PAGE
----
I came to the United States with an R1 Visa, which is the visa issued for religious workers. If you don’t know this type of visa, don’t worry. It’s not a very popular type of visa. In fact, in 2021, according to the Department of State website, there were only 1,942 R1 visas issued out of 2,275 applications. R2 visa, on the other hand, is issued to the dependents of R1 visa holders.
If you want to know more about the R1 Visa, I have created several videos that I have uploaded to YouTube. I have compiled them here for easy reference. Below, you can watch basic information about the R1 visa: what it is, how to apply for one, what are the limitations, and how to renew your R1 Visa.
Please keep this mind. If you have had your Visa for at least two (2) years, you are eligible to apply for Permanent Residence (Green Card) through USCIS Form I-360. My suggestion, though, is to renew your R1 visa first so you’re covered and remain in good status while applying for your green card.
Your preparations and stress paid off! You got your US visa; you’ve booked your flight; and you are moving to the United States for real! This is it!
But wait just a minute!
Before you start packing, you need to plan for these 5 things right after you land in America! Save this article or print it out because I will provide some practical steps that you can follow. If you have any question, feel free to comment below or message me at firstname.lastname@example.org.
In March 2015, I received my US R-1 Visa, which allowed me to accept a job offer in the Philippines. If you’re not familiar, R-1 is the visa granted for religious workers to work legally in the USA. Although I am not a pastor, I moved to the USA to take on a job with a religious organization, which is tre church I belong to–The United Methodist Church.
Based on conversations with our organization’s lawyer, and based on my reading of the requirements, I need to wait until I have completed two (2) years of service with my current organization before I could apply for a Green Card.
My official first day of work was May 1, 2015. That meant that the earliest time I could apply for a Green Card is May 1, 2017.
Just to make sure that I would not be a out-of-status in the US, my employer applied for an extension of my R-1 visa. The initial R-1 visa is good for two and a half years, renewable for another 2.5 years for a total of 5 years.
We got the extension but I didn’t apply right away. I got occupied by my responsibilities at work, which is why it took me another year to apply.
The process to apply for a Green Card of Permanent Residence in the US can be complicated and expensive. But if you are willing to read a lot of documents, and carefully fill out the application forms, you can choose not to use a lawyer’s services.
Disclaimer: This is not a legal advice on immigration. I am just sharing my experience for educational purposes.
Here are 7 tips to help you apply for a US Green Card without a lawyer.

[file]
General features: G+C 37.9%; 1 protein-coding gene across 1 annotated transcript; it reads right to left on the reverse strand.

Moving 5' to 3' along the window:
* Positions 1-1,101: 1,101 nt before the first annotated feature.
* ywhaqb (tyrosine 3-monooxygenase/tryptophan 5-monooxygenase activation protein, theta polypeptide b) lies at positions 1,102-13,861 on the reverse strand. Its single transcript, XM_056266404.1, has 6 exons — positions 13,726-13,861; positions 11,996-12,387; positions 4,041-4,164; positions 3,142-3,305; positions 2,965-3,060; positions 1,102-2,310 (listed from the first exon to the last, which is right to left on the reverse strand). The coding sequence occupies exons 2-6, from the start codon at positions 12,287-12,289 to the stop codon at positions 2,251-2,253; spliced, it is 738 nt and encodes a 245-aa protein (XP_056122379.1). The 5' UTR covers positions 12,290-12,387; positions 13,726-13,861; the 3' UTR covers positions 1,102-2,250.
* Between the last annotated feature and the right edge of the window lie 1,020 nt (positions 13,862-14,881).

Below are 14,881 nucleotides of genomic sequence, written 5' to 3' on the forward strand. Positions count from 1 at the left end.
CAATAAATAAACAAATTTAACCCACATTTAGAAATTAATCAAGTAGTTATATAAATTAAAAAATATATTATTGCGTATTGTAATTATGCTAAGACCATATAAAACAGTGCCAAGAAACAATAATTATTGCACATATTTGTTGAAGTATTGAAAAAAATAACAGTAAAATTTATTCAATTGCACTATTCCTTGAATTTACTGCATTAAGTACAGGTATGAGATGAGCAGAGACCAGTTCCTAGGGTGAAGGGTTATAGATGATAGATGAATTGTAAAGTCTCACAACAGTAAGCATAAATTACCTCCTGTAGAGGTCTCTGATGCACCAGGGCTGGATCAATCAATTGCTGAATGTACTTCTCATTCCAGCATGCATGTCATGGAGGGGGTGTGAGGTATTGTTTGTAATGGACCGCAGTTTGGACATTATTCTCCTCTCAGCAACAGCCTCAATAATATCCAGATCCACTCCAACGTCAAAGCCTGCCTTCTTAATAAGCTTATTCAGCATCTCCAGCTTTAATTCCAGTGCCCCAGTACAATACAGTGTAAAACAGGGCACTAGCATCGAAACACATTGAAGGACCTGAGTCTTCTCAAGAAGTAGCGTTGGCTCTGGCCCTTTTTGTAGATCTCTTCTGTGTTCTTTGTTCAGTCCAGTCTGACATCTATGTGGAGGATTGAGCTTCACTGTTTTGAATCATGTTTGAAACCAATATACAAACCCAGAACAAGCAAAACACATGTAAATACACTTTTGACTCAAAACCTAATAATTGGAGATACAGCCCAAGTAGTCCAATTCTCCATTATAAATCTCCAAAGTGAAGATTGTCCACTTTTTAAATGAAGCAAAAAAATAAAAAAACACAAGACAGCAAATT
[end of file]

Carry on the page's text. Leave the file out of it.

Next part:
Our son Malcolm was a few months short of two years when we started planning for our move to the USA.
We decided to start talking to him mainly in English to help him prepare for the transition since he will be surrounded by English-speaking Americans.
Nope, that is not how it turned out. We were wrong.
Teach Filipino first!
Looking back, the same reasoning would have helped our son acquire Filipino as a mother-tongue first. Since he’s surrounded by English-speaking people–in church, at school, and in our neighborhood he could easily pick the language up.
Back in October 2018, we applied for Permanent Residence (Green Card) in the USA. We initially did not include the medical examination (Form I-693). The form said that we can submit it at a later time, which, I thought, made sense.
So in June 2019, I sent our Forms I-693 to the USCIS. It had a cover letter and included the receipt numbers for our application, as well as our A numbers.
My family and I first moved to Nashville in the USA in 2015. At that first move, Cha and I didn’t really decide how long we were going to stay here and when we will go back to the Philippines.
I was granted an R-1 visa because I work with a global agency of the United Methodist Church. Since the R-1 is only good for a maximum of 5 years, I needed to apply for a green card if I wanted to keep working here.
Applying for a US Green Card can be an expensive process. Some jobs provide a way to become a Permanent Resident. Sometimes, though, you arrive in the US with a work visa and after at least two (2) years, you become eligible to apply for Permanent Residence, aka Green Card.
By the way, it’s called a “Green Card” because the Permanent Resident cards issued before 1976 had the green color. Since 2002, though, the card has a light pink color.
We arrived in the USA in the third quarter of 2015. By mid-2017, we became eligible to apply for Permanent Residence. However, because of the demands of my job, we chose not to apply. But I was actively seeking information about the process and what it will require from us.
If you’ve spent some time in Baguio City or Mountain Province in January or February, then you have an idea of what cold is like. You cannot take a bath without a heater or hot water. Your breath steams early in the morning and the fog!
But that is nothing when you experience your first winter in the United States. It is cold, nope not Baguio Cold, but refrigerator, freezer cold!
If you are new to the US you better prepare for the cold of winter!